But back to soundstaging, yes, the manual says sit farther away than the speakers are apart. I can reduce the toe-in again, but when I did, the center image suffered from the nearfield listening position, which is where I always listen. I'm a bit hamstrung by aesthetic considerations (I can't swap my listening chair and the coffee table in front of the couch, for example).

I can definitely play around with toe-in, however, so I'll give it another shot and report back.

When my Salons "disappear", its largely due to the recording. I have them 7ft into the room and 4ft from the side walls in a 20x30ft room. Like you, I listen in the nearfield, with the inside panels just visible from the "sweet spot". The soundstage is high ,deep and wide with the music portrayed from behind the Salon.

With so many drivers in your face, very large speakers have a pronounced presence in the room (acoustically and physically) which makes them a bit harder to disappear. Bookshelfs and monitors are champions of the disappearing act. But we're lucky, we've got the Salon!

Any room treatment? A large Tubetrap in the center of your dining room entrance would give you a more concentrated center image and will enhance the disappearing effect. Tubetraps are somewhat light and can be moved away when your not "engaged".

Revel in your speakers!
Dear Rzemkoski:

Many thanks for the input. I've been fooling around with placement all morning and have them back where I started, much like your set up.

My room is a bit smaller than yours at 30' x 15', and is segregated by an archway into a 20' x 15' living room and 10' x 15' dining room. The "bases" of the arch are the "backwalls" for the Salons, but they protrude only 3 ft. from the side walls, meaning each speaker is loaded only by a small corner. As noted above, I'm pretty sure this is why I don't get much bass below 30 Hz. (bottom octave bass on this speaker derives mostly from the ports).

As far as room treatment is concerned, as much as I would love to have linear frequency response, I can't handle room treatment products and stick with draperies, carpeting and bookshelves to adjust sound, i.e., by personal choice, I live with certain frequency response anomolies that more "committed" audiophiles would address with room treatment.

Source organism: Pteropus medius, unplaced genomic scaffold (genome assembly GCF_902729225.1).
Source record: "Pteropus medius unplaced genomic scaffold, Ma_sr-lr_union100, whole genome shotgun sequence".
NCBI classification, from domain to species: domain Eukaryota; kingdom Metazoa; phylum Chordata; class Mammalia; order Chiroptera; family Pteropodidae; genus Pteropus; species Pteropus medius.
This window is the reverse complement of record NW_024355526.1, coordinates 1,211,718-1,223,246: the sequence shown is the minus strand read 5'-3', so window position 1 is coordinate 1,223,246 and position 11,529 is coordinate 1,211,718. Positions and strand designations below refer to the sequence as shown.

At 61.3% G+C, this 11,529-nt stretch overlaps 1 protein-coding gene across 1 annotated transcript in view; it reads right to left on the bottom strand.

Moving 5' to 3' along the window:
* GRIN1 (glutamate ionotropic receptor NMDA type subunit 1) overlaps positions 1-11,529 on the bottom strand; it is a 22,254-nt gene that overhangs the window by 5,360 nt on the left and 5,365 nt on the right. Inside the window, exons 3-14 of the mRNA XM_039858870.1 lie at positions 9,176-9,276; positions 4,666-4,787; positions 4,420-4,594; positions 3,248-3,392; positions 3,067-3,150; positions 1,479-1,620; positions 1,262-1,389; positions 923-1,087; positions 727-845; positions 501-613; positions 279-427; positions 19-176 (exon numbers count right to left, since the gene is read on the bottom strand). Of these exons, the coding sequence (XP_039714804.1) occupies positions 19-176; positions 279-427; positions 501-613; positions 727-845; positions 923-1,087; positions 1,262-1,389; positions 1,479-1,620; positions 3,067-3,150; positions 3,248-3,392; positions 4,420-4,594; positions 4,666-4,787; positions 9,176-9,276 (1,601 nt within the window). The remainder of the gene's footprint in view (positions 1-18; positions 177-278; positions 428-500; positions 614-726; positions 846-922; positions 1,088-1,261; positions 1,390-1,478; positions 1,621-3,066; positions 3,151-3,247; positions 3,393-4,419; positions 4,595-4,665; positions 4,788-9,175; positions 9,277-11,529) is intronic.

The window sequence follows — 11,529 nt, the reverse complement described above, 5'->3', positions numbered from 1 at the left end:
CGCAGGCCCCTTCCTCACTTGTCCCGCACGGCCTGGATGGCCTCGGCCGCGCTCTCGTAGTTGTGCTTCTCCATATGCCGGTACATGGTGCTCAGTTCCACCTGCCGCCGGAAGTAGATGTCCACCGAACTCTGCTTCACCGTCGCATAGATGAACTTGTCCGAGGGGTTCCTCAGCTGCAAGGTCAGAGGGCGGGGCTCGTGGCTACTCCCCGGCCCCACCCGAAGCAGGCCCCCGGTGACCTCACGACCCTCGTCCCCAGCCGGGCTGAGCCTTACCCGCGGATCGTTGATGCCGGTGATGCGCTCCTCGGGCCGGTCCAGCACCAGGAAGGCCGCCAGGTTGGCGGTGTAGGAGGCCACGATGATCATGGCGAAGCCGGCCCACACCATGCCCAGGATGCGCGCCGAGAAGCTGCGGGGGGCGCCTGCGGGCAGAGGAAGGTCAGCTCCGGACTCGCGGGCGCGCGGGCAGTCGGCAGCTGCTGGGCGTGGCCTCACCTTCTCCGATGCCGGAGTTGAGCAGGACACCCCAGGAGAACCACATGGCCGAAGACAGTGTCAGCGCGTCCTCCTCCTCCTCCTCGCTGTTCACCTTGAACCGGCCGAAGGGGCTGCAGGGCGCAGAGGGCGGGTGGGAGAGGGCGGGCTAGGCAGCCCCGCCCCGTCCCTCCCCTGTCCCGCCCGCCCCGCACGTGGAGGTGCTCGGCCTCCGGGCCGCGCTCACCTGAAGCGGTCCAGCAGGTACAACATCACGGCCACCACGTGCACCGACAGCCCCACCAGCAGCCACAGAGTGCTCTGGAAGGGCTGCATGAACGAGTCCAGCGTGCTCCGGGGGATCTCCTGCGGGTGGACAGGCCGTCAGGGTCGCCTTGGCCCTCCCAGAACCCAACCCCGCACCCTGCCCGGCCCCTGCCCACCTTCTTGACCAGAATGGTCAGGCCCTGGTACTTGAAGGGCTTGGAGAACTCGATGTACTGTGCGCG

The speakers, as placed, do a pretty good job of disappearing. I suppose I wanted to know if there was anything I was missing, and all of you have been most helpful in this regard.

Thanks again.
Raquel, I believe the port on the Salons is tuned for 25hz not 30 hz. The disappearing problem can be helped quite a bit by the use of Zoebel networks on the speakers. Combak Enacoms or Walker Audio Hi Def Links are two that I directly compared on my Salons. They both worked great to increased the imaging allowing the speakers to be toed out more, thus allowing them to disappear more. Without knowing all of the other equipment in your system is may be more than just a room anomaly causing your lack of extreme bottom end. I had the same problem and thought it was due to the room, but in actuality it was due to associated equipment and cables. I've heard the VAC 70/70 and I know the 140 is even better than it so I agree that your problem is not there. As you stated in another post, and most eloquently I might add. The Salons produce what you provide them, they are ruthlessly revealing, and extremely neutral. It could be something upstream from the VAC. Just a thought.
Dear Yorock:

Many thanks for your post.

My upstream components and cabling, based upon reputation, are not likely the culprits of the missing bottom octave, but I'm not an engineer who knows these products and I never say never. My components are described further up in this thread. All of my cabling and the speaker cables are Kimber Select all-silver, except for the tonearm cable (a Kimber Tak hybrid silver/copper) and for the IC running between the line stage (Hovland) and VAC monoblocks, which is a 3.5 meter Cardas Neutral Reference (Nb: the outputs on the Hovland are not shielded, and use of a long Kimber Select all-silver IC, which is likewise unshielded, combined to produce a ton of noise and hum -- I had to go with a shielded cable for that connection). All of the cables and components are reputed to be very well-behaved in the bass.

In any event, I think that my experience with the Dynaudios before the Salons strongly suggests that the problem is the fact that I don't have much of a wall behind the speakers to reinforce the ports. When I had the Dynaudios on a real wall, I had solid bass down to 25 Hz. When I moved them to the arches, however, everything below 30 Hz. pretty much disappeared. That's gotta be it.

Best wishes.